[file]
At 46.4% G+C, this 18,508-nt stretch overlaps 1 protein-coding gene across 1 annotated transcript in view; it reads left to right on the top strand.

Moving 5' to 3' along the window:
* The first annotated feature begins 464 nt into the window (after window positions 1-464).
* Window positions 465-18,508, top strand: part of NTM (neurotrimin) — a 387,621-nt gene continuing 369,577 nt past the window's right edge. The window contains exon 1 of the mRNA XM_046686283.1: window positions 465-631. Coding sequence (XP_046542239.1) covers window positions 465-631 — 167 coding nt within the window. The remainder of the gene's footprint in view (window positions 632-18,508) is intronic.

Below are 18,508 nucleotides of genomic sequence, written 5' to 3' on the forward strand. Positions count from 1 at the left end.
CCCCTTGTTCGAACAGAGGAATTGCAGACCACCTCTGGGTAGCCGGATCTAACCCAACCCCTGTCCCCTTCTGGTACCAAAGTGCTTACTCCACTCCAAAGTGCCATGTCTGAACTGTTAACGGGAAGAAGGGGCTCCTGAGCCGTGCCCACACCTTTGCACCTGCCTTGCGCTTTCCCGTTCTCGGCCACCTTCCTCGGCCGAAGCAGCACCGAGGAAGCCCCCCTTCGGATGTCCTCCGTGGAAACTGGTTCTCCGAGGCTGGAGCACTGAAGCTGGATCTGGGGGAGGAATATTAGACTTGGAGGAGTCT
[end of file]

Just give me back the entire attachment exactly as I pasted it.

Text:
At 46.4% G+C, this 18,508-nt stretch overlaps 1 protein-coding gene across 1 annotated transcript in view; it reads left to right on the top strand.

Moving 5' to 3' along the window:
* The first annotated feature begins 464 nt into the window (after window positions 1-464).
* Window positions 465-18,508, top strand: part of NTM (neurotrimin) — a 387,621-nt gene continuing 369,577 nt past the window's right edge. The window contains exon 1 of the mRNA XM_046686283.1: window positions 465-631. Coding sequence (XP_046542239.1) covers window positions 465-631 — 167 coding nt within the window. The remainder of the gene's footprint in view (window positions 632-18,508) is intronic.

Below are 18,508 nucleotides of genomic sequence, written 5' to 3' on the forward strand. Positions count from 1 at the left end.
CCCCTTGTTCGAACAGAGGAATTGCAGACCACCTCTGGGTAGCCGGATCTAACCCAACCCCTGTCCCCTTCTGGTACCAAAGTGCTTACTCCACTCCAAAGTGCCATGTCTGAACTGTTAACGGGAAGAAGGGGCTCCTGAGCCGTGCCCACACCTTTGCACCTGCCTTGCGCTTTCCCGTTCTCGGCCACCTTCCTCGGCCGAAGCAGCACCGAGGAAGCCCCCCTTCGGATGTCCTCCGTGGAAACTGGTTCTCCGAGGCTGGAGCACTGAAGCTGGATCTGGGGGAGGAATATTAGACTTGGAGGAGTCT